When 5 allied generals are captured in Italy in WW II, it is a propaganda nightmare for the Allies. The generals are all 1 star and refuse to take orders from each other in order to plan an... See full summary »
The fashion industry and Paris provide the setting for a comedy surrounding the mistaken impression that Joanne Woodward is a high-priced call girl. Paul Newman is the journalist interviewing her for insights on her profession.
Up and coming, young lawyer Anthony Lawrence faces several ethical and emotional dilemmas as he climbs the Philadelphia social ladder. His personal and professional skills are tested as he ... See full summary »
Frank Capua is a rising star on the race circuit who dreams of winning the big one--the Indianapolis 500. But to get there he runs the risk of losing his wife Elora to his rival, Luther ... See full summary »
Hud Bannon is a ruthless young man who tarnishes everything and everyone he touches. Hud represents the perfect embodiment of alienated youth, out for kicks with no regard for the ... See full summary »
Lew Harper is a Los Angeles based private investigator whose marriage to Susan Harper, who he still loves, is ending in imminent divorce since she can't stand being second fiddle to his work, which is always taking him away at the most inopportune of times. His latest client is tough talking and physically disabled Elaine Sampson, who wants him to find her wealthy husband, Ralph Sampson, missing now for twenty-four hours, ever since he disappeared at Van Nuys Airport after having just arrived from Vegas. No one seems to like Ralph, Elaine included. She believes he is cavorting with some woman, which to her would be more a fact than a problem. Harper got the case on the recommendation of the Sampsons' lawyer and Harper's personal friend, milquetoast Albert Graves, who is unrequitedly in love with Sampson's seductive daughter, Miranda Sampson. Miranda, who Harper later states throws herself at anything "pretty in pants", also has a decidedly cold relationship with her stepmother, Elaine... Written by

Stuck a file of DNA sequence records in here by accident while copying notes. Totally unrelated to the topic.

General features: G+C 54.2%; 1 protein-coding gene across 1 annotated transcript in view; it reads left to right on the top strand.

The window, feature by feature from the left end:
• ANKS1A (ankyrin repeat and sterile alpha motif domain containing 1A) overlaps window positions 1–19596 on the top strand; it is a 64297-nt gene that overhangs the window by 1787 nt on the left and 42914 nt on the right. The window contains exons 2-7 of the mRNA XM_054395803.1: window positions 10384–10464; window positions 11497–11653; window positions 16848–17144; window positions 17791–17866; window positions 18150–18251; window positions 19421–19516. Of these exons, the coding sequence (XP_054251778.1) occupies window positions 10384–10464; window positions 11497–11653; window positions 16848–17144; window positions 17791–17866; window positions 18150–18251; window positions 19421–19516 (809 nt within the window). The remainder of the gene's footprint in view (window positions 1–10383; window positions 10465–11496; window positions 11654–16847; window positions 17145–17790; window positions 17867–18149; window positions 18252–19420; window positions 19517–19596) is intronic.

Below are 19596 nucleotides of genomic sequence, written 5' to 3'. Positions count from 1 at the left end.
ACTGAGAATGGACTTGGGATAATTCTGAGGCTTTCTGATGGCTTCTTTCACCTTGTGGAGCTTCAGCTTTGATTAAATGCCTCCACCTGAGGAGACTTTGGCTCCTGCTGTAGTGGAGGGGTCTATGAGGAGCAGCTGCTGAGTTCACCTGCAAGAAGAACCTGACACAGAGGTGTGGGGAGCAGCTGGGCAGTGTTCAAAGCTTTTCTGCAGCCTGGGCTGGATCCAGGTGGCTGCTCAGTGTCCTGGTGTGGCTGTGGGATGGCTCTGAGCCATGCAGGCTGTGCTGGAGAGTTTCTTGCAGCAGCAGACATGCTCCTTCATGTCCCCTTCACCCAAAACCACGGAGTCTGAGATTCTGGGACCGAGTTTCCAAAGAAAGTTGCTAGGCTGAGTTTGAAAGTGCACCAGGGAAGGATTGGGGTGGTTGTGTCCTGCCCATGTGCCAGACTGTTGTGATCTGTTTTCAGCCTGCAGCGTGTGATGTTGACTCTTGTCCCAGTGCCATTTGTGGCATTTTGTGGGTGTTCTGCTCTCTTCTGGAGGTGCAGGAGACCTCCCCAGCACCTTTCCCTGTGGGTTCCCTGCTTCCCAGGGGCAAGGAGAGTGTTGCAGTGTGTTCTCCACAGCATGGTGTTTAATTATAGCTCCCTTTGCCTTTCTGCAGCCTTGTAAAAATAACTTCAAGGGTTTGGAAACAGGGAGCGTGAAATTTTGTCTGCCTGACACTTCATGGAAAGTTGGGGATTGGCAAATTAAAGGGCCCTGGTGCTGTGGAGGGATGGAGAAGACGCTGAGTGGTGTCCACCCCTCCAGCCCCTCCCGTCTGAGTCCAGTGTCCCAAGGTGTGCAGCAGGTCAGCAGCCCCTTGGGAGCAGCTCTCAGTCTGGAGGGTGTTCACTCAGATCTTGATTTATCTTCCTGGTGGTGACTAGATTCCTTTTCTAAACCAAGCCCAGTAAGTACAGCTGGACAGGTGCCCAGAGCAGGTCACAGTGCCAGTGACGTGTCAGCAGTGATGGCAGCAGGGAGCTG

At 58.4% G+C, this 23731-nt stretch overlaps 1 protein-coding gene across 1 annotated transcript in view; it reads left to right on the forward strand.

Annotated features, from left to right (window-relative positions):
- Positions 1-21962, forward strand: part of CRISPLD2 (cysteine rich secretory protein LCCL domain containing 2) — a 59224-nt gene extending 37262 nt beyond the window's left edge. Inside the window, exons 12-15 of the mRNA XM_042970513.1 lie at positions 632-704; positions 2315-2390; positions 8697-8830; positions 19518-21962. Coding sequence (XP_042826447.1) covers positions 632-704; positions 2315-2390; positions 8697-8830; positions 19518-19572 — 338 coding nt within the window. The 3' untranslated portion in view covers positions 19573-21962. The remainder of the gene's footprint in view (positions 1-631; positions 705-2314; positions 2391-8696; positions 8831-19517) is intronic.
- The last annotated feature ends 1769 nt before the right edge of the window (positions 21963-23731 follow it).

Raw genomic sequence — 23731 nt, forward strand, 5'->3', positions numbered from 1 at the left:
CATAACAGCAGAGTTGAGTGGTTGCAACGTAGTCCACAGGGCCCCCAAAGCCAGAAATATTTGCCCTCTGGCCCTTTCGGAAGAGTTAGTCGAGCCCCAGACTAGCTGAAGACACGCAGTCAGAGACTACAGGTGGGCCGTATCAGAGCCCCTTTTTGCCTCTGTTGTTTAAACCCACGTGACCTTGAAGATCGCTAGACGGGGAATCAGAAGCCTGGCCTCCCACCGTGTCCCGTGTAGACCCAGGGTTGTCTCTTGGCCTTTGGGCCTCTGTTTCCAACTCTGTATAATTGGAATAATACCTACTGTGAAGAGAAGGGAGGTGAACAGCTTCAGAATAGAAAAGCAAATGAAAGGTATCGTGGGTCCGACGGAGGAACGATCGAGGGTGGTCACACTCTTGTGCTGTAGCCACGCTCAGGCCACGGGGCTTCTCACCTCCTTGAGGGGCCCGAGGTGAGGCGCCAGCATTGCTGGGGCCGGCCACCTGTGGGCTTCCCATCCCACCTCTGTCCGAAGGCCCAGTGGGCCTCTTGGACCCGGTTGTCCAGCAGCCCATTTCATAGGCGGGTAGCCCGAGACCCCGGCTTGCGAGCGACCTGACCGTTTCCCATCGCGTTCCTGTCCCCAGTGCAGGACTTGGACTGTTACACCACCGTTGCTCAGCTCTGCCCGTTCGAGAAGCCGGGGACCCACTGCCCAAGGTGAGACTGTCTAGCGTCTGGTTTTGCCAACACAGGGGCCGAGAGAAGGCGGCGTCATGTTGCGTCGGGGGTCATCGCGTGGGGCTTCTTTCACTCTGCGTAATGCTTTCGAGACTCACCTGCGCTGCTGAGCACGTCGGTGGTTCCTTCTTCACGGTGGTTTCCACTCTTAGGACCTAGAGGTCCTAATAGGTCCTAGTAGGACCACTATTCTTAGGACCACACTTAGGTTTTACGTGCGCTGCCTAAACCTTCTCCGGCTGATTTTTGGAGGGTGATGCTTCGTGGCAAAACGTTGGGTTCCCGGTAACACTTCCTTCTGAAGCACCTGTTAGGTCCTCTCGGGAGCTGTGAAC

Lew Harper (Paul Newman)'s fee was $100 per day plus expenses, though he also states, perhaps jokingly, that his going rate was $2000 flat against that. ($1.00 then is equivalent to $7.25 in 2014.) See more »
Poorly meshed backgrounds whenever we see a front view of the characters driving their cars. See more »
I just read "The Moving Target" by Ross Macdonald, the book upon which "Harper" is based. Given that the book was written in 1949 and "Harper" was contemporary (1966) when made, the movie follows the novel pretty darn close. Many of the scenes are done almost verbatim from the book. Harper is more acerbic than Macdonald's Lew Archer, and the novel, of course, fleshes out the characters and their motives a little better. But I think the movie stands up pretty well by itself. It has an outstanding supporting cast and, except for Pamela Tiffin, the acting is good, with high marks especially for Paul Newman and, in my opinion, Arthur Hill. The photography is gorgeous, and I can listen all night to any music by Johnny Mandel. All that and those great one-liners by Newman! I'd give it a 7 or 8 out of ten.
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